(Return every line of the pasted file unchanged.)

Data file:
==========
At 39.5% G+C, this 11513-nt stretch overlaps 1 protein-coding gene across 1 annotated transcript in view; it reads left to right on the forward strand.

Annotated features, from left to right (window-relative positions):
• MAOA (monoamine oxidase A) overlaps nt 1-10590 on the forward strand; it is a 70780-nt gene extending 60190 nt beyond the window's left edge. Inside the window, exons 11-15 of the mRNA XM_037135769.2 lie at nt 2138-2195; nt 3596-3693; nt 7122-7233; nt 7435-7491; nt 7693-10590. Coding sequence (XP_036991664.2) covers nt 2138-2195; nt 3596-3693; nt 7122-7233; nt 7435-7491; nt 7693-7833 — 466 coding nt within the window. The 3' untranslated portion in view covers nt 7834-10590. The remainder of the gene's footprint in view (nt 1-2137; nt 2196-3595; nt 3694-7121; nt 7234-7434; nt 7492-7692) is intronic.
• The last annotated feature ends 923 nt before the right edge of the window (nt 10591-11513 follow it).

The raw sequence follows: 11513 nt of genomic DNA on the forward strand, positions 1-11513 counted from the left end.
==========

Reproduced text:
At 39.5% G+C, this 11513-nt stretch overlaps 1 protein-coding gene across 1 annotated transcript in view; it reads left to right on the forward strand.

Annotated features, from left to right (window-relative positions):
• MAOA (monoamine oxidase A) overlaps nt 1-10590 on the forward strand; it is a 70780-nt gene extending 60190 nt beyond the window's left edge. Inside the window, exons 11-15 of the mRNA XM_037135769.2 lie at nt 2138-2195; nt 3596-3693; nt 7122-7233; nt 7435-7491; nt 7693-10590. Coding sequence (XP_036991664.2) covers nt 2138-2195; nt 3596-3693; nt 7122-7233; nt 7435-7491; nt 7693-7833 — 466 coding nt within the window. The 3' untranslated portion in view covers nt 7834-10590. The remainder of the gene's footprint in view (nt 1-2137; nt 2196-3595; nt 3694-7121; nt 7234-7434; nt 7492-7692) is intronic.
• The last annotated feature ends 923 nt before the right edge of the window (nt 10591-11513 follow it).

The raw sequence follows: 11513 nt of genomic DNA on the forward strand, positions 1-11513 counted from the left end.